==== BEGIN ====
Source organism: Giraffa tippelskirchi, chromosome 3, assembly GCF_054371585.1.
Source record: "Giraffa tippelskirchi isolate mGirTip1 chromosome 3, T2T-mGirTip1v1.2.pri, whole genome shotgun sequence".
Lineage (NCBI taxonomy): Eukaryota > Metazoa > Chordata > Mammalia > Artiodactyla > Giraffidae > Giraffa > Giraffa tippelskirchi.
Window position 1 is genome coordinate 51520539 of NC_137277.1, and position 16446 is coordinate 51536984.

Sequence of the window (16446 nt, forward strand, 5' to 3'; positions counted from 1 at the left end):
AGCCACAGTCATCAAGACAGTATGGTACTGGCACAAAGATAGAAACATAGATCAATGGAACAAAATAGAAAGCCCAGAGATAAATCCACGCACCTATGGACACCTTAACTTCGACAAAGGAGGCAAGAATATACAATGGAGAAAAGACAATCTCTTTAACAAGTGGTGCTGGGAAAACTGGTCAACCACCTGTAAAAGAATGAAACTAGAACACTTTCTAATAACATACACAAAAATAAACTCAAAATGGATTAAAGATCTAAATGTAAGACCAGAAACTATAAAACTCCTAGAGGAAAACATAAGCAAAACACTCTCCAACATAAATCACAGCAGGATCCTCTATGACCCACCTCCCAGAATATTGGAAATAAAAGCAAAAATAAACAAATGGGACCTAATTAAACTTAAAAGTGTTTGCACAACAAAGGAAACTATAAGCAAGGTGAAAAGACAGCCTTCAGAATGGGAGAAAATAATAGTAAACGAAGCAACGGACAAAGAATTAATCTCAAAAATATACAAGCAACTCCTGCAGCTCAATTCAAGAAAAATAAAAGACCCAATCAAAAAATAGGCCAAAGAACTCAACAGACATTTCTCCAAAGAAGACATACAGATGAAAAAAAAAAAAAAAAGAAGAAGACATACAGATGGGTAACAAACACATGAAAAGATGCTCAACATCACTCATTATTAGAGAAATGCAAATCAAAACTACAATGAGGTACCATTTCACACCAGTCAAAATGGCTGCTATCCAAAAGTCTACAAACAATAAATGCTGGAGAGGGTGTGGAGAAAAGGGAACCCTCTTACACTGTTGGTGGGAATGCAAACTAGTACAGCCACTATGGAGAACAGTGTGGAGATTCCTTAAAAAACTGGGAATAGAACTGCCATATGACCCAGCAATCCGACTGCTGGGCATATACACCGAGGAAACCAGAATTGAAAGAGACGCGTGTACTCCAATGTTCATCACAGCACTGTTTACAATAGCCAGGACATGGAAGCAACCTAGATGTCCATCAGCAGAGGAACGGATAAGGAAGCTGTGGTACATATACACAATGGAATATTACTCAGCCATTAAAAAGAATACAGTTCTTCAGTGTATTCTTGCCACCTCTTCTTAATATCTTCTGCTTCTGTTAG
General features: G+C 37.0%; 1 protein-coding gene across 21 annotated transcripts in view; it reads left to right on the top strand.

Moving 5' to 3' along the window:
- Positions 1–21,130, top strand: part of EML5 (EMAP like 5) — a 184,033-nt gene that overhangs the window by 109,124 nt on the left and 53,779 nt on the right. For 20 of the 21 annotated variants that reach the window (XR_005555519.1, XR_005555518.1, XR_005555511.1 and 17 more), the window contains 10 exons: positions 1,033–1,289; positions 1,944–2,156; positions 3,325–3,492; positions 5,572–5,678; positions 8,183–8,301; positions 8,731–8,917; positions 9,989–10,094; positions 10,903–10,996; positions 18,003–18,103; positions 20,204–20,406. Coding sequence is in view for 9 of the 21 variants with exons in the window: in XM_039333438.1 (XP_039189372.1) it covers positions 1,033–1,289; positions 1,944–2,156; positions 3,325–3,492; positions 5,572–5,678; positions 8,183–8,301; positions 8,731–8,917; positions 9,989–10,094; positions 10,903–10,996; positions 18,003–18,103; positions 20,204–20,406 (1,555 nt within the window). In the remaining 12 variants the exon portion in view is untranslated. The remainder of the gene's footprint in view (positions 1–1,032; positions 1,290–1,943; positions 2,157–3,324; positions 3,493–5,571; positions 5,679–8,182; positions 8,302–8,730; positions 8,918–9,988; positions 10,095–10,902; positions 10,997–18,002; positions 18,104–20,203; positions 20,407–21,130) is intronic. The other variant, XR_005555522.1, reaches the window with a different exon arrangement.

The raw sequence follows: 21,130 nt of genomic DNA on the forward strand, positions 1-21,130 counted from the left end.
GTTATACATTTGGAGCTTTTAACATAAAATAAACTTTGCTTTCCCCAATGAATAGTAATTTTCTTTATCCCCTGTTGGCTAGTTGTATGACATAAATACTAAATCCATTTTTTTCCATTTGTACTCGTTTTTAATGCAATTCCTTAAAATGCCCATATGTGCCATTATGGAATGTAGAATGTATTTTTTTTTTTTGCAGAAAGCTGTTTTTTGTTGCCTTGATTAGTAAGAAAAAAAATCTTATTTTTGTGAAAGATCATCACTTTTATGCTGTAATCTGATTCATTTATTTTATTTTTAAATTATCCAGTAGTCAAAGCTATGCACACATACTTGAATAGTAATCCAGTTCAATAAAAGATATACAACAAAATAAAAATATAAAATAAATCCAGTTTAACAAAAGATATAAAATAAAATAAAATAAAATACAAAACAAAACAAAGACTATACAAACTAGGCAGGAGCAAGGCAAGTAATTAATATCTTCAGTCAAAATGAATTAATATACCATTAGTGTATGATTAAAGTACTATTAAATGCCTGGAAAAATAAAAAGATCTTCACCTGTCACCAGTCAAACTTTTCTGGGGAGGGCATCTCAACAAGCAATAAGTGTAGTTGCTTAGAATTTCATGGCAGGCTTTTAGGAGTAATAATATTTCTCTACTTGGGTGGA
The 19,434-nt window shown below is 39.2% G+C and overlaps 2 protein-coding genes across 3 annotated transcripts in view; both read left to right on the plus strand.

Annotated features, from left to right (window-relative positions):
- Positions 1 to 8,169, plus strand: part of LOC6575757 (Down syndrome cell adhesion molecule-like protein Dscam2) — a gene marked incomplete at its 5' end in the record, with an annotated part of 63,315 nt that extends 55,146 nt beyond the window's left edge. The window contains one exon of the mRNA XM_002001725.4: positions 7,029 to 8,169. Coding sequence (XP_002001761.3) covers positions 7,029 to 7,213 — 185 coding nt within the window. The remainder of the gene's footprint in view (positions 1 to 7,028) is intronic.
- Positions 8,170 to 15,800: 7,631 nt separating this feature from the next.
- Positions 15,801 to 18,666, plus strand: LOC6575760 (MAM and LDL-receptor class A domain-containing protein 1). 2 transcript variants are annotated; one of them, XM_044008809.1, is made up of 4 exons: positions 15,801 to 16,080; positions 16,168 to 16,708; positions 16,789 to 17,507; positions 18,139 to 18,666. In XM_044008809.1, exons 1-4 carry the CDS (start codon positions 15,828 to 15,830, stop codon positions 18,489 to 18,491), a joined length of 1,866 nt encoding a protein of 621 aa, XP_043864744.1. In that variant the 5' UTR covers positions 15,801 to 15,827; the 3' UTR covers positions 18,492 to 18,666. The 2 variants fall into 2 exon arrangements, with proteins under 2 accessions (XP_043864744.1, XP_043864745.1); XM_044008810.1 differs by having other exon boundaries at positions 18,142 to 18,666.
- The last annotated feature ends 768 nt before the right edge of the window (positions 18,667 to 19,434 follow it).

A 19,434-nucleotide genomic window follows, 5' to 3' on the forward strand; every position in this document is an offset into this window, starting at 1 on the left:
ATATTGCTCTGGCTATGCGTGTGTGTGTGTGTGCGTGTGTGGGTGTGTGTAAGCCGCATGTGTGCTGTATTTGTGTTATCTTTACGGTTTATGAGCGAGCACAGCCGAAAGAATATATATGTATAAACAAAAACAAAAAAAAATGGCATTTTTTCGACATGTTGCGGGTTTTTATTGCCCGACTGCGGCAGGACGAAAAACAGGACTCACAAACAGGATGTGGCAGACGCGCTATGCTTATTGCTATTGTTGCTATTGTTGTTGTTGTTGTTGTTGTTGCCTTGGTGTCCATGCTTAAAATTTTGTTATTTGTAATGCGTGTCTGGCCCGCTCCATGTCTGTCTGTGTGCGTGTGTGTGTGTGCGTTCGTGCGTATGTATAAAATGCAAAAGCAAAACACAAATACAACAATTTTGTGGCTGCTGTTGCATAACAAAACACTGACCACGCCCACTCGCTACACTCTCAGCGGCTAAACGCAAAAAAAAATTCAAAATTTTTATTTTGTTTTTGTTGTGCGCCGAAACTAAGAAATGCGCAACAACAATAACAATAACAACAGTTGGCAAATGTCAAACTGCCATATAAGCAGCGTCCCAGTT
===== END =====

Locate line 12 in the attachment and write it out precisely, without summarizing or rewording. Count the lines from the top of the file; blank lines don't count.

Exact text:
The 19,434-nt window shown below is 39.2% G+C and overlaps 2 protein-coding genes across 3 annotated transcripts in view; both read left to right on the plus strand.